Monday, October 28, 2019 / 12:50PM / Bukola Akinyele for Proshare WebTV / Header Image Credit: WebTV
Nigeria's huge infrastructure and housing deficits can be fixed by strategic non-interest financing instruments and frameworks like the Sukuk Bond.
The Deputy Director, Training and Linkages, the International Islamic Banking and Finance Institute, Bayero University Kano, Dr. Aliyu Dahiru, disclosed this at an interview on Proshare's WebTV program "Islamic Finance Weekly."
Dr. Dahiru believed with the impact of the N100bn Sukuk issued by the Federal Government of Nigeria, there are prospects for deepening the socio-economic development of the nation.
The Deputy Director said about 25 nationwide road projects are being financed by the Sukuk, which would strengthen infrastructure across the country when completed.
Dahiru speaking further on Sukuk, said it is one of the major instruments of contemporary Islamic finance globally. Sukuk, according to him, is a certificate like an Islamic bond, which one can invest in and earn profit rather than interest. In line with the Islamic injunction concerning finance, Sukuk is 'Riba'-free and is based on the principle of project profit-sharing and is, therefore, 'Halal' (permissible).
"Sukuk is not only based on money but assets." Dahiru cited an example of an asset-based Sukuk bond by the federal government, which issued a Sukuk in 2017 for road construction and the second issuance in 2018, which was also asset-based, meaning that it relied on future revenue flows.
Giving further insight into Islamic finance, Dahiru described it as an alternative form of financing, based on sharia guidelines.
He said Islamic finance could be divided into two, one which addresses the issue of worship and the other that deals with the matter of transactions.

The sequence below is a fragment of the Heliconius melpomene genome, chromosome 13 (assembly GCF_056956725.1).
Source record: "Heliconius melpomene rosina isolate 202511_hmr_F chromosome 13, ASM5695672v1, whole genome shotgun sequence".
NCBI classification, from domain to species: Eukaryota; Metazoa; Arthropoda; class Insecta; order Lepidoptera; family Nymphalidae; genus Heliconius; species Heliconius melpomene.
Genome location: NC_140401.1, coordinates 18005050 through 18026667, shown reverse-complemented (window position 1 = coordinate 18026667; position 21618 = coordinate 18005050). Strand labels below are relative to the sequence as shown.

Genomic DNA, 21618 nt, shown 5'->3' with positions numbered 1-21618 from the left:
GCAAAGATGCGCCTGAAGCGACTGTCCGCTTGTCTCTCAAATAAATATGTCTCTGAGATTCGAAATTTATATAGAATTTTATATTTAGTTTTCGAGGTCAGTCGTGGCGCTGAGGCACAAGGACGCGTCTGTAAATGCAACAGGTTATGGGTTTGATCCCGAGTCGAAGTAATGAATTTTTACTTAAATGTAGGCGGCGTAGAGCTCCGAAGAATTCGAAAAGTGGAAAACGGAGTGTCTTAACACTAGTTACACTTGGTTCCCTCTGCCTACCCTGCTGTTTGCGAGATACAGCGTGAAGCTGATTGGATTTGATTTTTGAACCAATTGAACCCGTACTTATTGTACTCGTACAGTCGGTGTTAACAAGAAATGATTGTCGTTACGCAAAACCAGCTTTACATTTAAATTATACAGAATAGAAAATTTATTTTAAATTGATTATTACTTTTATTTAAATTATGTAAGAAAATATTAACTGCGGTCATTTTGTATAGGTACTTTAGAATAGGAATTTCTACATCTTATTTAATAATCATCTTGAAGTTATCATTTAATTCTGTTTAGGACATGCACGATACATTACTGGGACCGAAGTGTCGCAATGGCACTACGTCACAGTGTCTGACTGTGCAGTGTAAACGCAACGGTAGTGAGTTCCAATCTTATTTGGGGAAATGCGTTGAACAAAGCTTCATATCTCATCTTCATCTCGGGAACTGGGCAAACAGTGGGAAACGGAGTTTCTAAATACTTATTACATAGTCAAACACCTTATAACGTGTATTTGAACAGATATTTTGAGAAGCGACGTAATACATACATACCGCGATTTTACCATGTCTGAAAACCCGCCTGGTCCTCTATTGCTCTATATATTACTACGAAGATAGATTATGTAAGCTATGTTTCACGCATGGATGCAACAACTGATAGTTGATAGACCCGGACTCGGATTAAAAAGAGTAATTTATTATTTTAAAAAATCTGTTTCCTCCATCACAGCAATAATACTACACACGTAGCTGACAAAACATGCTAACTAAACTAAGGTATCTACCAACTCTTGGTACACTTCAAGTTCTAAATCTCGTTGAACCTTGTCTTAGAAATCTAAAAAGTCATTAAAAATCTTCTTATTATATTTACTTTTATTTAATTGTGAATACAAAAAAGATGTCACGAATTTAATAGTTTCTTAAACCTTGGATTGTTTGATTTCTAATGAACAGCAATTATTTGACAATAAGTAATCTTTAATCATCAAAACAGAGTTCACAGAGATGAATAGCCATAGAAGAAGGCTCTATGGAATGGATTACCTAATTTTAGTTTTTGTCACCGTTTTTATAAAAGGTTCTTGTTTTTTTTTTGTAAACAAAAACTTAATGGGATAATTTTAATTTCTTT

Speaking on recent developments in Islamic finance, Dr. Dahiru said it started in 1963 in Egypt, where a small microfinance firm felt the need to establish a non-interest financial system for its clients. Other countries that started practicing Islamic finance in the 70s include Sudan and the Dubai finance centres.
He noted that there had been robust competition amongst nations to become the preferred hub for Islamic finance.
From the year 2000, countries like the United Kingdom and Singapore have positioned themselves as hubs for this form of Finance in Europe and Asia, respectively.
In Africa, Dr. Dahiru said that Kenya is taking the lead while Nigeria has a great opportunity to leapfrog and emerge the hub for Africa.
He listed the major components of Islamic Finance to include;
Addressing the misconceptions, Dahiru said the first one was the fact that in Surat Bakarat Chapter 2 vs 275, Allah has prohibited interest (Riba) but in the same place permitted trade. Profit on business is not prohibited, but giving out loans with interest is prohibited either for consumption purposes or for production purposes.
The second misconception, according to him, is that return can be on investment but not in sharing an interest charge with the person, meaning it does not allow interest charges.